For most people, the first sign of spring is something beautiful: a robin singing; buds appearing on the trees; maybe the sound of children playing outside on that first, warm, sunny day.
For me, it’s Porta-Potties.
You see, I live in Hopkinton, Massachusetts, a town that’s famous for just one thing: it’s where the Boston Marathon begins. And this coming Monday, April 15th, the marathon will kick off a scant 50 yards from my office window.
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It’s quite the event, I don’t mind telling you. Even after living here for 10 years, I’m still amazed by the transformation our little town goes through, beginning about a week before the race.
Street lines are repainted, statues are touched up, unattractive residents are encouraged to remain indoors. And yes, the porta-potties arrive by the truckload. When they drop the pair in my office parking lot as they did last week, I know the warm weather is coming soon.
If you’ve never been at the beginning of a race like this, you really do need to go.
27,000 people from all over the world, lined up in order – from “The Fastest Human on Earth,” on down to “How did that guy qualify?,” and everyone in-between. Once the race begins, it’s like watching a 20-minute moving version of that Evolution of Man poster, in reverse.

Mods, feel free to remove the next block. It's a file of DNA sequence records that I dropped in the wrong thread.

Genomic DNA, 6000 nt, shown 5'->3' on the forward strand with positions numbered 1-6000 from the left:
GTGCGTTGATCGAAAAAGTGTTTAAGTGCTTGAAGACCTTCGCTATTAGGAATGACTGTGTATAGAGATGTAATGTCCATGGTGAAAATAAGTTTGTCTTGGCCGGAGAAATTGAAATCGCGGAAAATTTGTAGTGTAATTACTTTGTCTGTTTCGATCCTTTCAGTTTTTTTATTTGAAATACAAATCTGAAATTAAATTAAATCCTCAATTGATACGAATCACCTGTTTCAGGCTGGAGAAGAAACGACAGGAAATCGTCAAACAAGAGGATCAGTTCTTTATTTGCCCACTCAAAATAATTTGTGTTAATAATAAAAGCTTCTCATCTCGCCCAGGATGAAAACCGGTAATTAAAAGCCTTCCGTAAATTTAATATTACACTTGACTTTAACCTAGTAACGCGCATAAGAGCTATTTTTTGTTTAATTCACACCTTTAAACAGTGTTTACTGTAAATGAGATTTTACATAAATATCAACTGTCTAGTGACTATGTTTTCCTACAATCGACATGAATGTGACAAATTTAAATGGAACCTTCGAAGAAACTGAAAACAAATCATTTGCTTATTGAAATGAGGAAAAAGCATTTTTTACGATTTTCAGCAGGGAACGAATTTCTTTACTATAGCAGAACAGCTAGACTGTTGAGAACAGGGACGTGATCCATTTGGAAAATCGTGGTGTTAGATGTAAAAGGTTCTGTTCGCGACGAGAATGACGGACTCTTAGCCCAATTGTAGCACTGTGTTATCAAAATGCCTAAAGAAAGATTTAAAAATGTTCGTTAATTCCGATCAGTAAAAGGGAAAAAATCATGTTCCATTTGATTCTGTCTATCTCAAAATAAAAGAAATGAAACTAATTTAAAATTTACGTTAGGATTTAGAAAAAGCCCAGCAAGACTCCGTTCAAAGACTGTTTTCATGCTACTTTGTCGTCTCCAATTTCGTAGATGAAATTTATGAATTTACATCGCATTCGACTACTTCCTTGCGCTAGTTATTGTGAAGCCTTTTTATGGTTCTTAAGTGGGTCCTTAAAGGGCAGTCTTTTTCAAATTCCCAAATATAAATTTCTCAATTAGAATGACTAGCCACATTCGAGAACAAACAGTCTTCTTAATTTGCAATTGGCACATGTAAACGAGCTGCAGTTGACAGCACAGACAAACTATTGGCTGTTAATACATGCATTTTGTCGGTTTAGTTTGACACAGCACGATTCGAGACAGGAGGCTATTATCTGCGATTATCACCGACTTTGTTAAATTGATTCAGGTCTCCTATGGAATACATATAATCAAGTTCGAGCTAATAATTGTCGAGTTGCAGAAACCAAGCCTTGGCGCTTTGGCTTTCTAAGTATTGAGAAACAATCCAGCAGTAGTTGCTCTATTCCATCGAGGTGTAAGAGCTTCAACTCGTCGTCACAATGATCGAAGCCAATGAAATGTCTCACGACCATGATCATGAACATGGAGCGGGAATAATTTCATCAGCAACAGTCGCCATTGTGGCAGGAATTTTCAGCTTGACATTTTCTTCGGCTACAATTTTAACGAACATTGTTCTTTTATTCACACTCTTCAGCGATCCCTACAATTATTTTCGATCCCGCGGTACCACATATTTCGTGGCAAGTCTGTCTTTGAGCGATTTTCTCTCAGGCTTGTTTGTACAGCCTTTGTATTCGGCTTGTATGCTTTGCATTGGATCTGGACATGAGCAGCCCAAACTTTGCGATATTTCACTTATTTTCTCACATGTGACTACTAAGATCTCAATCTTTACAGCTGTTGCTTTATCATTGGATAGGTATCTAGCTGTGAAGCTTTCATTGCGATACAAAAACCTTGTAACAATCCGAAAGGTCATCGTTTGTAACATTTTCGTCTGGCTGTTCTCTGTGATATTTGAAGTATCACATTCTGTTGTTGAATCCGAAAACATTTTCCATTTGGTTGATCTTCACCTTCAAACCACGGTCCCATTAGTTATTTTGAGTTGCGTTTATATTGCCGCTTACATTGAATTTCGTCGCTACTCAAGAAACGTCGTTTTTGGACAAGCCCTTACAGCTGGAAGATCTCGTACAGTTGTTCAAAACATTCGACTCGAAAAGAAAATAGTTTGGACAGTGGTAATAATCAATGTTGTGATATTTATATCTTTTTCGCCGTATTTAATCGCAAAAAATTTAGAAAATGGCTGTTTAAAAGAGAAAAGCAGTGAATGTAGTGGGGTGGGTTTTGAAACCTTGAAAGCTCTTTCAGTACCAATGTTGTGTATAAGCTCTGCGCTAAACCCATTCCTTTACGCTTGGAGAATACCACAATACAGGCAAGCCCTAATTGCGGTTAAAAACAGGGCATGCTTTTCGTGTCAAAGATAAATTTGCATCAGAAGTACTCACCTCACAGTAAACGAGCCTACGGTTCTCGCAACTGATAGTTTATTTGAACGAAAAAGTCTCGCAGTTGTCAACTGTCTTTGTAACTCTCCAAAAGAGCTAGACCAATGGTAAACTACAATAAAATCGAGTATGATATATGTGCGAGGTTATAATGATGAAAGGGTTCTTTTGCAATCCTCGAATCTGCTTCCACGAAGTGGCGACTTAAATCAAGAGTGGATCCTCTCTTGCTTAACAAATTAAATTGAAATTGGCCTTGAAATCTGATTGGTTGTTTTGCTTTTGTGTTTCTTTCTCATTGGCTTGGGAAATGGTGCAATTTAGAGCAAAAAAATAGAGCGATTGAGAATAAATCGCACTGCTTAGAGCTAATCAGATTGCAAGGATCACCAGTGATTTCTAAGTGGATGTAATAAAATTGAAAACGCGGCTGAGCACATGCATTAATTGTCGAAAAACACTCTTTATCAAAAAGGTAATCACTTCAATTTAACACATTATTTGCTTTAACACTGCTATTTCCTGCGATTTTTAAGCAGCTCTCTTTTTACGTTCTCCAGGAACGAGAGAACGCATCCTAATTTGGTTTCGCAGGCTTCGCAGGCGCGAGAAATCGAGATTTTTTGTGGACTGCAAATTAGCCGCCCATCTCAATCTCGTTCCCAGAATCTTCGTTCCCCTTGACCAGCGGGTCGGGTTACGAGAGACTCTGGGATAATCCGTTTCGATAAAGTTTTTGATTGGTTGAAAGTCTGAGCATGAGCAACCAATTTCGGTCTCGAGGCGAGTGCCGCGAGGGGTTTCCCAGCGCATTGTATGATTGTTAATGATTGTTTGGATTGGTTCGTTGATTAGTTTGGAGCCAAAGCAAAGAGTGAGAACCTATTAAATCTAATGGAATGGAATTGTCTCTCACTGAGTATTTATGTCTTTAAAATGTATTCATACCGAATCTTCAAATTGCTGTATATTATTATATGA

Like most spectators, I have no idea who’s going to win this year. But I can guarantee one thing: Come Tuesday, my health club is going to be jam-packed with people.
Every year, the same thing happens. People watch the race, they think about how amazing it must feel to be part of the event, and there and then, they vow to themselves and any long-suffering spouse within earshot that “Next year, that’s going to be me!”
The very next morning, off to the gym they go.
Wednesday, fewer people go. Thursday, still fewer. By next Monday, things are back to “normal.”
I’ve watched this phenomenon for many years and I think I’ve finally got a handle on the problem: people set too high a goal. They go from zero to marathon and quickly become discouraged. A week later, most are back to zero.
If this sounds like the marketing history of your solo professional practice, you’re not alone. Fundamentally, I think it’s the same problem: too much, too soon.
People who’ve never written a word announce that they’re going to write a book. Others launch a “weekly newsletter” right out of the gate. Still others commit to attending one networking meeting each week.
All good intentions, but too much activity from a standing start.
Earlier this week, in the kick-off session of my One Year Marketing Program, I gave the group a simple assignment: Over the next month, write one, hand-written thank you note each day to someone – anyone – and drop it in snail mail.
People were excited. I had just spent the previous 45 minutes extolling the virtues of “staying in touch with the people you know,” offering example after example of how that would lead to more business.
One person in the class was so pumped up, in fact, that he asked, “Can I send two of these a day?”